The abundance of autumn can get a little overwhelming – not only is there all the garden produce to take care of, store or preserve, there are also a lot of wild delicacies available for free in the nature. But because I often work on the weekends at this time of year, some windows of opportunity close before I get around to making use of them. For example, I never got around to making the rowanberry compote I was planning to make. Or to baking elderberry muffins. But luckily we managed to forage some wild mushrooms!
This is mostly thanks to my husband who basically dragged me into the forest and away from my to-do list one Sunday morning, couple of weeks ago. The thing is, there is always stuff to do but sometimes you just have to tear yourself away and go for a walk in the woods.
Most people in the Netherlands grew up fearing wild mushrooms, so even though the beautiful weather draw out lots people, they ignored the gorgeous ceps and porcini basically growing on the paths. And so we filled our basket and started contemplating all the delicious things that could be made with the mushrooms.
The same day I made this pizza, inspired by a recipe in my pizza bible, Jim Lahey’s book on no-knead pizza. I shared his brilliant no-knead pizza dough recipe before but this time I actually made my second favourite dough, one that did not require an overnight proofing. There is an addition of a little corn and rye flour, contributing an earthy flavour (but you can totally just use more all-purpose) and because it uses milk, the dough is also a little richer.
As for the mushrooms: Jim Lahey’s recipe uses chantarelles, shiitake and oyster mushrooms, so you can always use those, but he also says one kind would do. But if you can, use ceps (porcini), because their flavour is incomparable. They are also some of the safest mushrooms to forage since they are not too difficult to identify and unlikely to get confused with anything deadly. I think they are a good place to start, if you’d like to learn more about wild mushrooms!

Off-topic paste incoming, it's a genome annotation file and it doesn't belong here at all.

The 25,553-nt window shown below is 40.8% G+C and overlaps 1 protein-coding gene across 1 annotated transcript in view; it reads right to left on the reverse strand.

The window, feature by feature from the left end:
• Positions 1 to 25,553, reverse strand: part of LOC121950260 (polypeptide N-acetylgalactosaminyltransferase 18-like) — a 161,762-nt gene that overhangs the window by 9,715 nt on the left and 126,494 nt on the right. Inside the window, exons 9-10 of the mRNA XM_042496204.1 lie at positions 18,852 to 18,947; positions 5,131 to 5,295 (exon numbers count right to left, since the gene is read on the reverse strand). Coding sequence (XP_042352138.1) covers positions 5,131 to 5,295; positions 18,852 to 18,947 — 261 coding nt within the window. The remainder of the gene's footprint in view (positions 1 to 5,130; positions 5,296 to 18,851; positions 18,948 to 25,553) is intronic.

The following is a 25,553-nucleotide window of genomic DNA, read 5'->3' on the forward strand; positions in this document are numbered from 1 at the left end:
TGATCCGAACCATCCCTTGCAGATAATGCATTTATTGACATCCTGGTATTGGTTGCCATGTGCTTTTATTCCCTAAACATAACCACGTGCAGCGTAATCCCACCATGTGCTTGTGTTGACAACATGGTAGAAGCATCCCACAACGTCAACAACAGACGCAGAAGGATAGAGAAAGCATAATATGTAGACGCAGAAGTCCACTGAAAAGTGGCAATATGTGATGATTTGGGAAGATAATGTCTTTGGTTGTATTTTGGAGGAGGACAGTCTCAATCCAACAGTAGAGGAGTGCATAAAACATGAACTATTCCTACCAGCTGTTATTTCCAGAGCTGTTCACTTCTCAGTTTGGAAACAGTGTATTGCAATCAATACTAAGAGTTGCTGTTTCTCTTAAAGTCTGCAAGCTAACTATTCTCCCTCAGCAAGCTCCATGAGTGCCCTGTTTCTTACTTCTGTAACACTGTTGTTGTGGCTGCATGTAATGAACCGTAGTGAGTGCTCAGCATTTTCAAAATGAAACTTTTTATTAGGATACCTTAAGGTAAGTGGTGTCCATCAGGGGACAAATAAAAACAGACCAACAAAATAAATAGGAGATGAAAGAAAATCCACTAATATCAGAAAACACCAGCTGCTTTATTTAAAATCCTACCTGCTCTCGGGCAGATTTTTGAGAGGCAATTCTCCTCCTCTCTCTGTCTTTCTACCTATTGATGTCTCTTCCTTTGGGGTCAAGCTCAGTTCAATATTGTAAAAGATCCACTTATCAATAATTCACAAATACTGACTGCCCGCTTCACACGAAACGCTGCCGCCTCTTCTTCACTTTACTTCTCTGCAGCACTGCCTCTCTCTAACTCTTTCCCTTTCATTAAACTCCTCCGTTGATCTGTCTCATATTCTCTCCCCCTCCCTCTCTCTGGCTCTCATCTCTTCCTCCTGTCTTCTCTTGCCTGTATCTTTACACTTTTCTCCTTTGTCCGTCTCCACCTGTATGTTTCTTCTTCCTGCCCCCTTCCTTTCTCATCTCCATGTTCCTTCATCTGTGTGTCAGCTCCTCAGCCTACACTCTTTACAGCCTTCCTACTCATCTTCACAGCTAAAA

Wild mushroom pizza
Inspired by Jim Lahey My Pizza: The Easy No-Knead Way to Make Spectacular Pizza at Home
For one pizza
1/3 pizza dough (recipe follows)
1/3 cup béchamel sauce (recipe follows)
1 clove of garlic, finely chopped
1/2 cup finely grated parmiggiano cheese (or grana Padano)
150 g (about 5 ounces) wild mushrooms (we mostly used ceps), thinly sliced
Preheat the oven to 220 degrees Celsius (420 F). I use the bottom heat + broiler stand.
Stretch/ roll out the dough into about 4 mm (1/8 inch) thick, roughly 30 x 25 cm (12 x 10 inch) oval shape (or a large round shape if you have a baking sheet large enough). (I bake the pizza on a baking sheet lined with parchment paper because I do not have a pizza stone) Spread the béchamel evenly over the dough, leaving about an inch of the rim untouched. Sprinkle with the chopped garlic, grated cheese and chili flakes. Scatter the mushrooms on top and add a few torn sage leaves. Drizzle a little olive oil on top. Bake the pizza in the preheated oven until the top is slightly blistered, about 15 minutes.
This amount works well for our family of four but we do like pizza!
3 tbsp active dry yeast
180 ml (3/4 cup) warm water
180 ml (3/4 cup) warm milk
4 tbsp olive oil
2 tbsp fine cornmeal
1 tsp salt
2 tbsp rye flour
500 g (3 ½ cups) all-purpose flour
Dissolve the yeast in the warm water and set aside for about 5 minutes. Meanwhile, combine the milk, oil and cornmeal in a large bowl. Add the yeast mixture, salt and rye flour and then start gradually adding the all-purpose flour, until a soft, workable dough forms. Knead the dough for about 5 minutes, then cover the bowl and leave it to rise in a warm place until it has doubled in bulk, about 40 minutes.
250 ml (1 cup) whole milk
55 g (½ stick) unsalted butter, cut into chunks
1 tbsp all-purpose flour
pinch of salt
a pinch of ground nutmeg
Pour about 1/3 of the milk into a saucepan, add butter and heat while stirring, until the butter melts.
Meanwhile, put the flour in a medium bowl, add remaining milk and whisk into a slurry. Ladle some of the warm mixture into the cold flour mixture to warm it. Pour the contents of the bowl back into the saucepan and whisk it in. Add salt.
Over medium-low heat, whisk the mixture frequently, as it cooks and thickens. The béchamel is done when it has reached the consistency of a runny sauce or heavy cream.
Grate in the nutmeg and allow to cool to room temperature. It will continue to thicken as it cools. Use the béchamel immediately or cool, cover and refrigerate for up to 5 days. Bring it back to room temperature before using.